A Night of Horror and Fantastic Planet Film Festivals: "Borley Rectory" and "Sixty Minutes to Midnight" Reviews 

by Joseph Perry

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Sydney, Australia’s recent A Night of Horror and Fantastic Planet film festivals were loaded with incredible horror, science fiction, action, and other genre films, several of which should be of great interest to When It Was Cool’s retro-loving readers. In this article, I will look at two solid offerings from these fests: the U.K. ghost documentary Borley Rectory and the Canadian thriller Sixty Minutes to Midnight.

Carrion Films’ Borley Rectory looks at the history of what was said to be the most haunted house in England. Writer/director/animator Ashley Thorpe has crafted a gorgeous black-and-white dramatized documentary that uses rotoscope and other animation techniques along with live action. The result is a marvelous work that gives off the vibe of a movie from the 1930s, and is rich in eerie atmosphere. Originally envisioned as a short film, this labor of love has been about six years in the making and is a full-fledged, feature-length movie. 

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Thorpe’s attention to detail is evident in every aspect of Borley Rectory, from the level of historical insight that he brings, to the often jaw-dropping visual dynamics on display. His cast is costumed and made up in a style reminiscent of some of the Universal horror classics, and their acting recalls that cinematic era, as well. It is all played straight, though, and never wanders into camp territory. Julian Sands — whose long list of acting credits include the genre favorites Gothic (1986), Siesta (1987), and Warlock (1989) — does a splendid job with his narration. 

The unique look that Thorpe has crafted for Borley Rectory and the animation that he employs allows him the opportunity to craft a macabre gothic world, and he makes the most of it. Entities fade in and out of scenes to creepy effect. Though Thorpe naturally discusses the more sensationalized tales of the rectory throughout, he also gives equal time to more down-to-earth possible explanations of what may have happened there, and examines the personalities behind the residents. Borley Rectory is a gorgeous looking documentary that should prove intriguing to fans of classic horror movies, viewers interested in the supernatural, and anyone in the mood for a one-of-a-kind documentary.

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Robert Nolan is a renowned character actor whose diverse body of work includes several genre films. In the new Canadian action thriller Sixty Minutes to Midnight, set on New Year’s Eve 1999, he portrays Jack Darcy, an alcoholic construction worker with a strong concern that Y2K could bring on a societal collapse. Because of that, Darcy keeps a well-stocked shelter that includes an arsenal of weapons. What begins as a quiet night at home watching cable television turns into an unexpected nightmare for Jack when he is suddenly cast, in his own house, as the contestant of a deadly TV game show.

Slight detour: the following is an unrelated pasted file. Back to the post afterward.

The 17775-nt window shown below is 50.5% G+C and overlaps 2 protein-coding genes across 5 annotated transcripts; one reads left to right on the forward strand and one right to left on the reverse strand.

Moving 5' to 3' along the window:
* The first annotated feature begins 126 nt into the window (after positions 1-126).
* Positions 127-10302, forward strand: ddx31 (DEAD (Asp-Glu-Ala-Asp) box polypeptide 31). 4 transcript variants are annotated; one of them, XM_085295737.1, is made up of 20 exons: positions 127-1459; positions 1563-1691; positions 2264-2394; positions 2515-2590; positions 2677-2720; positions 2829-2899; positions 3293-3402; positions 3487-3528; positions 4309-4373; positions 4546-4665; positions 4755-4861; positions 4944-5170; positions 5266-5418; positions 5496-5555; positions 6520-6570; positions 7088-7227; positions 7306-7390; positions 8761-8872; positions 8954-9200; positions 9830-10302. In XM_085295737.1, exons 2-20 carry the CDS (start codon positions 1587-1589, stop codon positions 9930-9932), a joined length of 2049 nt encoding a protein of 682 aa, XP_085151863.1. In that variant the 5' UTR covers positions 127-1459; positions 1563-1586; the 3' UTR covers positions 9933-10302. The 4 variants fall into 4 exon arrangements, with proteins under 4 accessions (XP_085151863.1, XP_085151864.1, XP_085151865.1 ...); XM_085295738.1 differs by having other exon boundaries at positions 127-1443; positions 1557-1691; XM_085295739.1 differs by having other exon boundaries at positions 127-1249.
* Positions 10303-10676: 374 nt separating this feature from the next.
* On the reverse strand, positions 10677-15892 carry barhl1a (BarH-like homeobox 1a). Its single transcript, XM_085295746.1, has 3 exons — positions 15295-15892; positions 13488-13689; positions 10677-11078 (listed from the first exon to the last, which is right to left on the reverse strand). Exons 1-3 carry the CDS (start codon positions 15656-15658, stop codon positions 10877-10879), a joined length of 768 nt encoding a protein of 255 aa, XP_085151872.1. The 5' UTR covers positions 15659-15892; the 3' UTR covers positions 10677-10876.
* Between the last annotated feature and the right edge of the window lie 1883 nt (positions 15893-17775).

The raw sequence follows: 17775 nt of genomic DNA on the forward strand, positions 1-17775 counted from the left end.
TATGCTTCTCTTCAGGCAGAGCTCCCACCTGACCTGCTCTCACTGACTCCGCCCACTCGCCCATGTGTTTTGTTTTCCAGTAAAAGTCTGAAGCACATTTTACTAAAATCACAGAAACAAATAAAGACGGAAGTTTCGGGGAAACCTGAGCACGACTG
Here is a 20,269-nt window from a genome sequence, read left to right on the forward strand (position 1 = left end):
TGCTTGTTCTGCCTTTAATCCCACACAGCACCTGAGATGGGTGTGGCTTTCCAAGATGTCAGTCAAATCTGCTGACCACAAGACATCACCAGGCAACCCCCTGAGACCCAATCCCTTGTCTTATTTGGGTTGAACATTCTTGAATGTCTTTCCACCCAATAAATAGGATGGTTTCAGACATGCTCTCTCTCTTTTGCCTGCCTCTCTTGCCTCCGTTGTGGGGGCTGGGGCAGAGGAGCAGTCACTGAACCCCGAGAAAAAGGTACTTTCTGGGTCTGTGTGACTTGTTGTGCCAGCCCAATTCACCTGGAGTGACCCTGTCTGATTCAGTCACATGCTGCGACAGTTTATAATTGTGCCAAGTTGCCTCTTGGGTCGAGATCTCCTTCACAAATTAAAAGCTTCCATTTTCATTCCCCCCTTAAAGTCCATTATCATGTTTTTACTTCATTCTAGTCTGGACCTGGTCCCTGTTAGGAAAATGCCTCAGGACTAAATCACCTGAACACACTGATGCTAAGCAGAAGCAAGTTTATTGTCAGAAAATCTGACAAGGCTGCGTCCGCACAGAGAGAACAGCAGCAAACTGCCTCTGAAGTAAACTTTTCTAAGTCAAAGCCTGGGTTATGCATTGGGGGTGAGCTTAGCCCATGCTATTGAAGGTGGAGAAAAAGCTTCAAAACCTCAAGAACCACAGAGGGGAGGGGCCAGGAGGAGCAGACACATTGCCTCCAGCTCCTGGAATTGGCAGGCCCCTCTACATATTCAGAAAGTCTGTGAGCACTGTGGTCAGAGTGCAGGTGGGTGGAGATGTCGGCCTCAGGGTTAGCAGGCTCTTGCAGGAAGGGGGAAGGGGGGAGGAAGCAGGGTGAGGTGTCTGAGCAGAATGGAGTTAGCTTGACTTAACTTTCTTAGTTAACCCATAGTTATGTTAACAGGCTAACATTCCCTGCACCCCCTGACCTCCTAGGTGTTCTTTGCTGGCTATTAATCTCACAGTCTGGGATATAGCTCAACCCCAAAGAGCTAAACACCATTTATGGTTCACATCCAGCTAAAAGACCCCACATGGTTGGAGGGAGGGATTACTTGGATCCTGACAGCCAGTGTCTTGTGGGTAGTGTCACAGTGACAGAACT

Director Neil Mackay, working from Terry McDonald’s screenplay, has crafted a lean actioner that combines elements of siege films and vigilante justice movies from the 1970s and 1980s, with a bit of The Running Man (1987) at play, as well. Darcy learns from the broadcast that if he can survive one hour against the highly trained marksmen and killers that come after him, he will win one million dollars. In the 10-year-history of the program, though, no one has survived to claim the prize.

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Sixty Minutes to Midnight is wonderfully shot, and Nolan is terrific in the lead role. Fans of hails of gunfire, explosions, and improvised traps will find much to their liking here. This reviewer was happy that deaths were not met with one-liners from the protagonist. In a departure from that style of writing, TV show host Bud Carson (played by scripter McDonald) instead builds up live-audience hatred toward Darcy by mourning the deceased. Most of Darcy’s dialogue occurs in the first act, where much of his back story is revealed. Once the action gets underway, Nolan has less dialogue with which to work because his character is in full-on survival mode.

A problem that I had amidst all of the wanton death and destruction was one that many action films share: The bad guys are anonymous faces who increase in skill levels until the movie leads up to the cinematic equivalent of a boss battle or final round of a video game. McDonald does provide some basic introductions for some of the hired killers, but the earlier in the film they appear, the more likely they are to be disposed of, naturally. 

Nolan’s performance is reason enough to give Sixty Minutes to Midnight a watch, but plenty more is on tap for shoot-’em-up fans. Mackay directs with confidence and is obviously a student and fan of the genre, offering a fun, grindhouse-style thrill ride. The film captured Fantastic Planet’s Independent Spirit Award, and Nolan earned the Best Male Performance Award with a unanimous jury decision.

Borley Rectory and Sixty Minutes to Midnight screened at the A Night of Horror and Fantastic Planet film festivals, held November 29–December 3 in Sydney, Australia.

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Joseph Perry is one of the hosts of When It Was Cool’s exclusive Uphill Both Ways podcast (whenitwascool.com/up-hill-both-ways-podcast/) and Gruesome Magazine’s Decades of Horror: The Classic Era podcast (decadesofhorror.com/category/classicera/).
He also writes for the retro pop culture website That’s Not Current (thatsnotcurrent.com), the Gruesome Magazine horror movie website (gruesomemagazine.com), and several other print and online film critique and pop culture magazines.  

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